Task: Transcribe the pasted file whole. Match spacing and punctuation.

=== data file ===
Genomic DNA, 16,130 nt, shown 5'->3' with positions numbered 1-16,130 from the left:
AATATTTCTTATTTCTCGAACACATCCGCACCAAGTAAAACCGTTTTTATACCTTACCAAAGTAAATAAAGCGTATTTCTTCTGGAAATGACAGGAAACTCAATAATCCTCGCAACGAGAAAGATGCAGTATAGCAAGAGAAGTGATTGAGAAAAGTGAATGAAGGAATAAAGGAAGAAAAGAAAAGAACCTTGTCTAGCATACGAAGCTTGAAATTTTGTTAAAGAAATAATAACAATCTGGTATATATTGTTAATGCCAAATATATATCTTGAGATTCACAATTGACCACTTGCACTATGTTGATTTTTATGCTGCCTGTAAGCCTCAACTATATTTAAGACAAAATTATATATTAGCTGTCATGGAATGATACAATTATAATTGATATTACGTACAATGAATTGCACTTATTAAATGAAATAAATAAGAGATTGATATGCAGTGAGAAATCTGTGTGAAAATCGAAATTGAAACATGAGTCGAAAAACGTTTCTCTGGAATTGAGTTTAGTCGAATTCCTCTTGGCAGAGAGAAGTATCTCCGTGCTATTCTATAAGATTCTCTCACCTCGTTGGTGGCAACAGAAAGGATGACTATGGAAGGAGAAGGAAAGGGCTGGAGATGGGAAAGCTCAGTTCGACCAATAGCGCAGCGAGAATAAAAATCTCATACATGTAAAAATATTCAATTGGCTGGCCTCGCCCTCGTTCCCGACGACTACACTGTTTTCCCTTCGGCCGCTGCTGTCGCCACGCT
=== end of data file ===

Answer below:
Genomic DNA, 16,130 nt, shown 5'->3' with positions numbered 1-16,130 from the left:
AATATTTCTTATTTCTCGAACACATCCGCACCAAGTAAAACCGTTTTTATACCTTACCAAAGTAAATAAAGCGTATTTCTTCTGGAAATGACAGGAAACTCAATAATCCTCGCAACGAGAAAGATGCAGTATAGCAAGAGAAGTGATTGAGAAAAGTGAATGAAGGAATAAAGGAAGAAAAGAAAAGAACCTTGTCTAGCATACGAAGCTTGAAATTTTGTTAAAGAAATAATAACAATCTGGTATATATTGTTAATGCCAAATATATATCTTGAGATTCACAATTGACCACTTGCACTATGTTGATTTTTATGCTGCCTGTAAGCCTCAACTATATTTAAGACAAAATTATATATTAGCTGTCATGGAATGATACAATTATAATTGATATTACGTACAATGAATTGCACTTATTAAATGAAATAAATAAGAGATTGATATGCAGTGAGAAATCTGTGTGAAAATCGAAATTGAAACATGAGTCGAAAAACGTTTCTCTGGAATTGAGTTTAGTCGAATTCCTCTTGGCAGAGAGAAGTATCTCCGTGCTATTCTATAAGATTCTCTCACCTCGTTGGTGGCAACAGAAAGGATGACTATGGAAGGAGAAGGAAAGGGCTGGAGATGGGAAAGCTCAGTTCGACCAATAGCGCAGCGAGAATAAAAATCTCATACATGTAAAAATATTCAATTGGCTGGCCTCGCCCTCGTTCCCGACGACTACACTGTTTTCCCTTCGGCCGCTGCTGTCGCCACGCT